If you are looking for support after not having an ideal reunion, learning that your birth family doesn’t want to connect, or discovering an unknown parent, many community groups can help, including the following:

These groups can provide guidance, sympathy, and support. They can also advise on how to approach other family members sensitively, as your current and newfound family members may also be affected.

Whether you meet your immediate birth family or not, DNA testing can offer you a way to learn more about your genetic history and where your family comes from. You can begin building your own unique part of your family tree for free on FamilySearch.org, before and after you take a DNA test.

Learn more about FamilySearch’s shared online tree and how it can help you learn about your family, collaborate with cousins and other family members, and do much more!

More about DNA Testing

Compare options for DNA testing and find answers to DNA questions on FamilySearch.org.

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Comments

  1. I had a dna test on Ancestry. I know who my mother is. However I don’t believe she wants to meet. Ancestry shows her as living and won’t give me any info. She was born in 12/1917.

  2. I have been looking for the birth mother of my Grandmother, for 30 years. She was taken into a family at about 5 years of age and I believe her 12 year old sister gave birth to her and she was whipped out to be rased elsewhere but that carer passed away and back she came into the family from whence she came originally. DNA showed me that i was 3rd cousin to people descended with the same name so i believe her brother and sister had her as the relationship to me 2 generations on was too strong. We will never know the whole truth but the family she was taken into and i both think this is all possible especially with family likenesses as well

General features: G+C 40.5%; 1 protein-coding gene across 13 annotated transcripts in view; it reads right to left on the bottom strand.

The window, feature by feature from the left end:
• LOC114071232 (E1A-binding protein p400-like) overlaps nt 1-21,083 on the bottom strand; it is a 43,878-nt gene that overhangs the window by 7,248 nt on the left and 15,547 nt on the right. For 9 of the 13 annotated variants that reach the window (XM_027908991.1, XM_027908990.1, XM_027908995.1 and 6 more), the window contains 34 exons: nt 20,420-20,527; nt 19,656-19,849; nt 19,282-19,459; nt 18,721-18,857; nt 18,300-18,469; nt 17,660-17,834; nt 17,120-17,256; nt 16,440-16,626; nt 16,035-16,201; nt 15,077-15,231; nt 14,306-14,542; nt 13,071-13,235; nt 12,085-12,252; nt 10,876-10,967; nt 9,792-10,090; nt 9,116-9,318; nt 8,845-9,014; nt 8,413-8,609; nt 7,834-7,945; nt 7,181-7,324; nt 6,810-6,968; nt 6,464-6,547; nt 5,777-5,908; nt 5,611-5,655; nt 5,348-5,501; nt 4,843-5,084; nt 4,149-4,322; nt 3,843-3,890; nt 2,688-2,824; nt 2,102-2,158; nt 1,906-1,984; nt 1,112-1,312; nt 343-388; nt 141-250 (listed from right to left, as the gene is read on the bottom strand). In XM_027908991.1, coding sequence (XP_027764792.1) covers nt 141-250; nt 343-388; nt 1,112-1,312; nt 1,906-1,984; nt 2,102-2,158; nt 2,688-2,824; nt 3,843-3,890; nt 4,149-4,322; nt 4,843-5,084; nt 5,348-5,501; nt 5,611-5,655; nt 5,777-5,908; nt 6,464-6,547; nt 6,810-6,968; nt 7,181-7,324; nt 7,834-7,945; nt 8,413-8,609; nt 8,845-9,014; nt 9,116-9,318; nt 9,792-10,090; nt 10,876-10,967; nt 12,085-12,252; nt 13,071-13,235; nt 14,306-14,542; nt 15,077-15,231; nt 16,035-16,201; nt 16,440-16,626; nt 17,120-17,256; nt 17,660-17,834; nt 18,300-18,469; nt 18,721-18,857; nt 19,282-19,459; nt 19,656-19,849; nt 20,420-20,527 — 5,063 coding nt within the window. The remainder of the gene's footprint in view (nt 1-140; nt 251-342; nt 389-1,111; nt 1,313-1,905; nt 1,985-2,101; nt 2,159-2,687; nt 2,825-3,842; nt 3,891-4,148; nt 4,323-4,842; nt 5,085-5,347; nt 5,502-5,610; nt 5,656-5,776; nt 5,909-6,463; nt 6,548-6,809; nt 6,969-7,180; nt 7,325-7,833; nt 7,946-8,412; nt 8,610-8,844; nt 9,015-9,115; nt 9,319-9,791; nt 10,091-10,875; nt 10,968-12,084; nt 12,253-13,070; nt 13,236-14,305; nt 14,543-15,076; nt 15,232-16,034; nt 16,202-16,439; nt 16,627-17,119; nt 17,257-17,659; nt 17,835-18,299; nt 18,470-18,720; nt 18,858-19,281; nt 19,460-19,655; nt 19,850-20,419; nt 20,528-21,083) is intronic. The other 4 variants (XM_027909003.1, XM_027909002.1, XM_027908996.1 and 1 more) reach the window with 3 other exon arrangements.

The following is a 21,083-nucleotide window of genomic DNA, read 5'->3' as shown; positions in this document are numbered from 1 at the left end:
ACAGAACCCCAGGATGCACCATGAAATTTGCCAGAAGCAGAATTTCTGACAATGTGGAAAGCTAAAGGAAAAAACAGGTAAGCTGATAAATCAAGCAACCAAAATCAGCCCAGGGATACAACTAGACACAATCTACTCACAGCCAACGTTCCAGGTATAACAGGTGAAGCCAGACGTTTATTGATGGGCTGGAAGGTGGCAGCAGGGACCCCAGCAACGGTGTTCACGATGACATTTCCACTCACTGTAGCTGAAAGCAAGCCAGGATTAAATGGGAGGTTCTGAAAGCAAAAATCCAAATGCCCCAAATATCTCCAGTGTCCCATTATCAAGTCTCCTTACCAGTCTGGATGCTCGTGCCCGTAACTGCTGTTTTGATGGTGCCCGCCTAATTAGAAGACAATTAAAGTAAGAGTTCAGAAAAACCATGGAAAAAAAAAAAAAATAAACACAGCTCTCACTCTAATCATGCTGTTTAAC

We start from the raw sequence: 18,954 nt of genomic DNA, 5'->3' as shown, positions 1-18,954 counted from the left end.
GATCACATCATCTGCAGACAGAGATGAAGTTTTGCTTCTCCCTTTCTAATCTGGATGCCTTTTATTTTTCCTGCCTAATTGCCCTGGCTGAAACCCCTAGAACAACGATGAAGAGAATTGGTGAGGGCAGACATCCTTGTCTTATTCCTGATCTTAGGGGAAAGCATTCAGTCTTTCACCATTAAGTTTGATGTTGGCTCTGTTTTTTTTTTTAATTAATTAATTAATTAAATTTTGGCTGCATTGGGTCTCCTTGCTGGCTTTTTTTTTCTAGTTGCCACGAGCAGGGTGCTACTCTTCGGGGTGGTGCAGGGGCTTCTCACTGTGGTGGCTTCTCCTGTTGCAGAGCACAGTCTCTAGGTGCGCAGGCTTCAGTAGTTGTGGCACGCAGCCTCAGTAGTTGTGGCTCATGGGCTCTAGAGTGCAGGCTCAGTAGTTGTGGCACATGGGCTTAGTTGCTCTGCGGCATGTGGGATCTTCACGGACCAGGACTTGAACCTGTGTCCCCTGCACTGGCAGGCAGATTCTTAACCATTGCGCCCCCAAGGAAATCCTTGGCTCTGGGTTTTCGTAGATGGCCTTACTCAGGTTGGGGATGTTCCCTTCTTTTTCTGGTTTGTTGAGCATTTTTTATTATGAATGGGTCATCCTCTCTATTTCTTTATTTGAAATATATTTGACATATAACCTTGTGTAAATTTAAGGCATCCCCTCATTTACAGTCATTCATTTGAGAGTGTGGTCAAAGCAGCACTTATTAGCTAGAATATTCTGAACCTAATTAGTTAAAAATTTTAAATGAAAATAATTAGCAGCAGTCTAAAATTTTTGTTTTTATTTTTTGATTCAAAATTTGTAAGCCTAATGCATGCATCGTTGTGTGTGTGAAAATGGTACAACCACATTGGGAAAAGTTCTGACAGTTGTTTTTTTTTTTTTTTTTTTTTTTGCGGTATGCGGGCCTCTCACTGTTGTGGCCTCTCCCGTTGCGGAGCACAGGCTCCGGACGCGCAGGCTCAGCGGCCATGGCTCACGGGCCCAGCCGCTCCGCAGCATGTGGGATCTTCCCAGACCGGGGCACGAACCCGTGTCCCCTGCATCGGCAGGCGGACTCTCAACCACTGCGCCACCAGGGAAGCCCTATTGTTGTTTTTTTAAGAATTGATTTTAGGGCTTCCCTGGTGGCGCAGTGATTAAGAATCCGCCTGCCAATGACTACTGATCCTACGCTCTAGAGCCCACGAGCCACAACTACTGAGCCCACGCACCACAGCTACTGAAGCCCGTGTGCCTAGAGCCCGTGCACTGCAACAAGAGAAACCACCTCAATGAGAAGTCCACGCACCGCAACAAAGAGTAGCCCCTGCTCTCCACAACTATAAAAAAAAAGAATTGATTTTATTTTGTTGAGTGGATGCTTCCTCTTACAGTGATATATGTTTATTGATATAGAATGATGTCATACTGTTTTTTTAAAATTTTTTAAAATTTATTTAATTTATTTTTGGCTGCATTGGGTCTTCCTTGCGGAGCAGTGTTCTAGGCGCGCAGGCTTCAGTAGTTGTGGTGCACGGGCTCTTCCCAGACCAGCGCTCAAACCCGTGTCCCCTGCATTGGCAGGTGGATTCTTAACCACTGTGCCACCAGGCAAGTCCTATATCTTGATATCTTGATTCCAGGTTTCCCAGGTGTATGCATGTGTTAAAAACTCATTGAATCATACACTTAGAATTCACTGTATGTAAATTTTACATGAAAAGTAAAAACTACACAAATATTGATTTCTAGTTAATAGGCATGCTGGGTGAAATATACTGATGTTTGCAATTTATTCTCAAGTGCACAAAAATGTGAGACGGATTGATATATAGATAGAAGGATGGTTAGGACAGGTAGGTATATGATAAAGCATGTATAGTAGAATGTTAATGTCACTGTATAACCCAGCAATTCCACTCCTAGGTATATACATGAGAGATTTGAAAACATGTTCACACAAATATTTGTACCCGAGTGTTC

1. That is complicated. I am looking for the father of my mother – she didn’t ask her mother but we have a good idea who it might have been so I am hoping that dna will help as I know the name of this person who is dead now.

  3. My husband and I received our kits at Christmas last year and turned them in and have heard nothing from the results.

    1. My wife did a test on ancestery a few years ago, so she could find her birth family. When she recieved her inital results she didnt have any matches. It was a year later that a member of her birth family took a test and the wall to her past was opened.
      Keep looking at the results page. It may take some time for matches to show up.